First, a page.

ArchSolveCrisisCover

Can Architecture Solve Our Crises?

It is not your responsibility to finish the work [of perfecting the world], but you are not free to desist from it either.” —Rabbi Tarfon

On a recent flight, a gentleman sitting next to me noticed, aloud, that I was reading a book about architecture. Daring to engage in a conversation with more than two hours of flight time left, I confessed that I not only read about, but also practice architecture. His next question, with the earnest tone of a newly minted grandfather, was whether architects were “solving the housing crisis.”

“We’re trying,” I said. “But it’s complicated.”

With more clarity of thought, or less investment in finishing my book, I might have admitted that it was a grave exaggeration to say architects were solving the housing crisis. Or the climate crisis. Or whatever crisis-of-the-day was waiting to be delivered by phone notification when the plane touched down. 

A species’ ability to survive depends both on how attentive it is to crises and whether it can develop tools to adapt to and survive them. Lately, it feels like our culture has turned the dial from “crisis-attentive” to “crisis-obsessed,” threatening our ability to separate sensationalism from necessary calls to action. But this crisis awareness has also turned up the pressure on all of us—or at least, the responsible ones—to really examine whether we’re burying our heads in the sand while the world burns or doing something to help the bucket brigade. 

Enter architects, with our utopian idealism, desire to solve things, and dash of artistic inferiority complex.

Most architects care deeply about the problems intertwined with the built environment—housing, climate, health, social wellbeing—and the evidence is clear that many of these have reached a crisis point, or at least need stronger action than business-as-usual. But I suspect we portray an over-idealistic vision about the power of design to address them. We’re bombarded with articles about building types that can “solve” homelessness, conference sessions about designs for “solving” the climate crisis, and professional organizations lauding architects’ ability to “solve” the loneliness epidemic. These big claims are marketing efforts on steroids, thrown around the profession to generate clicks and ease our own qualms about the value and necessity of our work.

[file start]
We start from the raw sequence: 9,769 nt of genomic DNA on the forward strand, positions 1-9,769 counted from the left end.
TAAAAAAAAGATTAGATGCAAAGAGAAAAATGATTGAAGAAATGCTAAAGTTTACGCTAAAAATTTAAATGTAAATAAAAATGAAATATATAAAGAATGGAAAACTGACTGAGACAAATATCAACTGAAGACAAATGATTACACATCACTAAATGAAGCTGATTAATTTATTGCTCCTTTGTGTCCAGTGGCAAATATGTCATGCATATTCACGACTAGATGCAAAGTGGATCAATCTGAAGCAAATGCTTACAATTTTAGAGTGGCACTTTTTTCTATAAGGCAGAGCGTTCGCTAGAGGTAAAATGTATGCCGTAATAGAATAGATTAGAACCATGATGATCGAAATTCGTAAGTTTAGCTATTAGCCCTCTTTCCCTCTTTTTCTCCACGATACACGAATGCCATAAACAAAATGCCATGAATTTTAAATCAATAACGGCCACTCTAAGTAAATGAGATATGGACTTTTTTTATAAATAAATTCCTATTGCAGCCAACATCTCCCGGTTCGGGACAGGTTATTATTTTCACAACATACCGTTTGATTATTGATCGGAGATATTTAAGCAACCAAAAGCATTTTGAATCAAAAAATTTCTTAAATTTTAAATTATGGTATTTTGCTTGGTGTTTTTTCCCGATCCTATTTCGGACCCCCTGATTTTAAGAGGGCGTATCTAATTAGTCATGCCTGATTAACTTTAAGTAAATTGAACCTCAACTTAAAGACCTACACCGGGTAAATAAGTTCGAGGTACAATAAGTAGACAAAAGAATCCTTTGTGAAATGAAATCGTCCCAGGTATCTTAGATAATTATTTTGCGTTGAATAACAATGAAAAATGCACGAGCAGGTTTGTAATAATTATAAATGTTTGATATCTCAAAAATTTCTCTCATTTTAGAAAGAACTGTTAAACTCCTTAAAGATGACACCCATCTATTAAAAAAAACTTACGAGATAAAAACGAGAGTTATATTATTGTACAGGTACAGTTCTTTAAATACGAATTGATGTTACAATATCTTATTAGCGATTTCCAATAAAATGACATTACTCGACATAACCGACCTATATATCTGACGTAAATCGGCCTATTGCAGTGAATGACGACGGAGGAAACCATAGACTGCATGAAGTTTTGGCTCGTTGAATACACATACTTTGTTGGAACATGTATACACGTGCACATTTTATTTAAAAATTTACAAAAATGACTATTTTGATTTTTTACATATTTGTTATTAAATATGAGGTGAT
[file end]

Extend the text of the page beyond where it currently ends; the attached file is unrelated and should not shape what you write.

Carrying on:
Admittedly, I sometimes want to believe that architecture wields a disproportionate weapon in these fights. Yet when confronted with a building-related crisis—the asbestos plaguing Philadelphia schools, for one—what good is the power to design a brilliant school building until the local politicians allot money toward building repairs and the school district decides how to divvy it up? Likewise, architects can design dense, human-centric neighborhoods until all the current cow pastures become big-box stores, but such neighborhoods can’t house more people if the zoning ordinance forbids denser housing and the price point of modus operandi single-family housing continues to exclude low-income and nontraditional buyers.

This perceived impotence is likely what drives some architects to leave the profession and become developers (where financial control resides) or planners (where policy power lies) or politicians (OK, actually there aren’t many architects who become politicians, but perhaps there should be?). 

The leverage of a developer, planner, or politician may be different than that of an architect, but if they have a silver bullet solution to these crises, they’re holding out on us. The rather obvious truth is that solutions to big problems require ecosystems of solutions, and the “ecosystem of solutions” to problems plaguing the built environment is made up of planning, financing, designing, constructing, and inhabiting. 

Less obvious are the ways that architecture may be underperforming in its role. In the way that we forgot for a few centuries the role that buildings play in their environmental ecosystems—n.b. the climate crisis—we have similarly neglected to examine, and accurately convey, how architects could play a more effective role in this ecosystem. 

Here is a non-exhaustive and non-authoritative set of suggestions: